Middle East

Iran admits close intelligence links with Turkey

Iranian Foreign Minister Mohammad Javad Zarif (R) gives a joint press conference with his Turkish counterpart Ahmet Davutoglu on November 27, 2013 on the sidelines of the two-day ministerial conference of the Economic Cooperation Organisation (ECO), which groups 10 Asian and Eurasian countries in Tehran. AFP PHOTO / ATTA KENARE

ANKARA: The Iranian ambassador to Ankara acknowledged Friday that Tehran enjoys close ties with Turkey's intelligence services, a sign of warming relations between the two regional powers.

The comments by Alireza Bikdeli come just weeks after US newspaper claims -- hotly denied by Ankara -- that Turkey blew an Israeli-Iranian spy ring to the authorities in Tehran.

Bikdeli told reporters in Ankara that there was "improved cooperation" between the Iranian intelligence and security services and Turkey's National Intelligence Organisation (MIT).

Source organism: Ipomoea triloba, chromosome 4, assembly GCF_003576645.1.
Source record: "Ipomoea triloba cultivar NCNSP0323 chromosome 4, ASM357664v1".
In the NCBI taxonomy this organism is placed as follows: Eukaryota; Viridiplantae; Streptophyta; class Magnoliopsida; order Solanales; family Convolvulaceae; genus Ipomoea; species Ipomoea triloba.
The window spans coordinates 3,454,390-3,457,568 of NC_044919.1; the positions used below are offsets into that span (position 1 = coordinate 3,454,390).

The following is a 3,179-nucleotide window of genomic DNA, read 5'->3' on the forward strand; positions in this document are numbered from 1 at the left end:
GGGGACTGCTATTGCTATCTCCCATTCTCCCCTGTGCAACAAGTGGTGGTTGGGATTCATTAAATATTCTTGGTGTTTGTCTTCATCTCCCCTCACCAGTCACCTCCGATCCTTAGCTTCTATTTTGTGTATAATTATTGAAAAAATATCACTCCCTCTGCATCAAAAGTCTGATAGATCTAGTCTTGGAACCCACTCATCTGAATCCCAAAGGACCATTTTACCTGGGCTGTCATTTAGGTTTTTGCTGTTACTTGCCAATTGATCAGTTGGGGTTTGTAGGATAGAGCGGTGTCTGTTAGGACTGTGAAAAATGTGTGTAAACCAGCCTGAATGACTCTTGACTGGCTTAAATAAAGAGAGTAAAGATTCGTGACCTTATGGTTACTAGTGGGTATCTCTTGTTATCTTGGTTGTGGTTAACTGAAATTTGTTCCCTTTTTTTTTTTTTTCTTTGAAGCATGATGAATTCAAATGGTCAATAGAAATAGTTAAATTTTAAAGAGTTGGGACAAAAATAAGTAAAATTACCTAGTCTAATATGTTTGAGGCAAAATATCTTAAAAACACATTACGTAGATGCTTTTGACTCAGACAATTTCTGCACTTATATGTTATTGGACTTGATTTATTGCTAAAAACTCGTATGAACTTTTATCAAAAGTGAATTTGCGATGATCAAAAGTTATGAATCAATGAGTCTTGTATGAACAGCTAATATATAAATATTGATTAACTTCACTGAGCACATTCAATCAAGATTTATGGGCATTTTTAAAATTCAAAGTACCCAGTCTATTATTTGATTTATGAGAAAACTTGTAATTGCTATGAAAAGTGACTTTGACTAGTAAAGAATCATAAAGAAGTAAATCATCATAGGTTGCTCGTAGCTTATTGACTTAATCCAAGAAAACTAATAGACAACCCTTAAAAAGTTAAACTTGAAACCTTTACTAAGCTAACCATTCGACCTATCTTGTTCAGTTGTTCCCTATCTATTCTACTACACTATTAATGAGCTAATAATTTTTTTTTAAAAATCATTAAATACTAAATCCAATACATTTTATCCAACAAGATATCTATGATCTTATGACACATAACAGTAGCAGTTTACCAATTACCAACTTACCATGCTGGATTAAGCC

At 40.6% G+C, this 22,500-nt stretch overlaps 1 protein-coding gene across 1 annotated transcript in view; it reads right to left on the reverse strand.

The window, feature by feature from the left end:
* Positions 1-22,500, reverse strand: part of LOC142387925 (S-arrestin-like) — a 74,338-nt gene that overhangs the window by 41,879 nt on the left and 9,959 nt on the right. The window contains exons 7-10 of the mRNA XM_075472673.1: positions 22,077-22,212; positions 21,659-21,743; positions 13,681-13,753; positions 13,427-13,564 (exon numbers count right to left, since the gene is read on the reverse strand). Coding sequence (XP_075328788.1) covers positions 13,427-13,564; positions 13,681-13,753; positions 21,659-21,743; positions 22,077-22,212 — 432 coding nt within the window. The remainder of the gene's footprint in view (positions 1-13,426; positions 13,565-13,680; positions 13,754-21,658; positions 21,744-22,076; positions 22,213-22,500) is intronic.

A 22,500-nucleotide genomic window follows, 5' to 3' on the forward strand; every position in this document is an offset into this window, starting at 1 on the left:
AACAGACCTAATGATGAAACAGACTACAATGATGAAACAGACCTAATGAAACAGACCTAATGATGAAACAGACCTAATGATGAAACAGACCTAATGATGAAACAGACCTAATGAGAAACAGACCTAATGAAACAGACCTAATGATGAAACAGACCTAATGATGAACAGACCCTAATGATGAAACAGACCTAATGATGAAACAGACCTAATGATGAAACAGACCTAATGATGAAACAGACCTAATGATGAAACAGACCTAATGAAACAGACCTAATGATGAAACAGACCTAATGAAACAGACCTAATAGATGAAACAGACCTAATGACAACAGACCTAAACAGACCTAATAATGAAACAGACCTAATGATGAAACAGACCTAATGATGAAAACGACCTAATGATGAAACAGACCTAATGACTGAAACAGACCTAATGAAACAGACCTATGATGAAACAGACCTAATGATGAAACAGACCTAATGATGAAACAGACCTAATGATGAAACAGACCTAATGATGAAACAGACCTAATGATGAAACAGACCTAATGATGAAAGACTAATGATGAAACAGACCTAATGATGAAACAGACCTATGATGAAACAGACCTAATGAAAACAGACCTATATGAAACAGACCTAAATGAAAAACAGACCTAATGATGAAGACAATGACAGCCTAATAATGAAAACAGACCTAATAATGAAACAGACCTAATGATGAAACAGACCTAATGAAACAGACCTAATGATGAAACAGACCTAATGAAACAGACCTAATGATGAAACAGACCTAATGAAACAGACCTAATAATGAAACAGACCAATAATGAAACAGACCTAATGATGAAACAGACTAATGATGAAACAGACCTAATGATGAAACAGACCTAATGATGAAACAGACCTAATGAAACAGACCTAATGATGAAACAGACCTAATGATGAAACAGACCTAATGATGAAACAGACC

And he said there were "no grounds" for allegations that Shiite Iran was spying on Turkey, a predominantly Sunni Muslim country.

The Washington Post said in October that Turkey last year revealed to Iranian intelligence the identities of up to 10 Iranians who had been meeting in Turkey with Mossad handlers.

But Turkey angrily rejected the allegations as baseless.

Relations between Israel and Turkey, once its closest Muslim ally, were damaged after an Israeli raid on a flotilla of aid bound for Gaza in 2010 that left nine Turks dead.

Turkey has found itself increasingly isolated in the Middle East despite a "no problems" foreign policy and has sought to mend ties with the Islamic republic as well as the Shiite government in Iraq.

Turkish Foreign Minister Ahmet Davutoglu was in Tehran this week and there are plans for Prime Minister Recep Tayyip Erdogan to visit Iran next year, reciprocating a trip to Turkey by Iranian President Hassan Rouhani scheduled for January.

Bikdeli said Tehran was willing to help Turkey -- one of the strongest critics of the Syrian regime over the brutal civil war there -- rebuild relations with Damascus.





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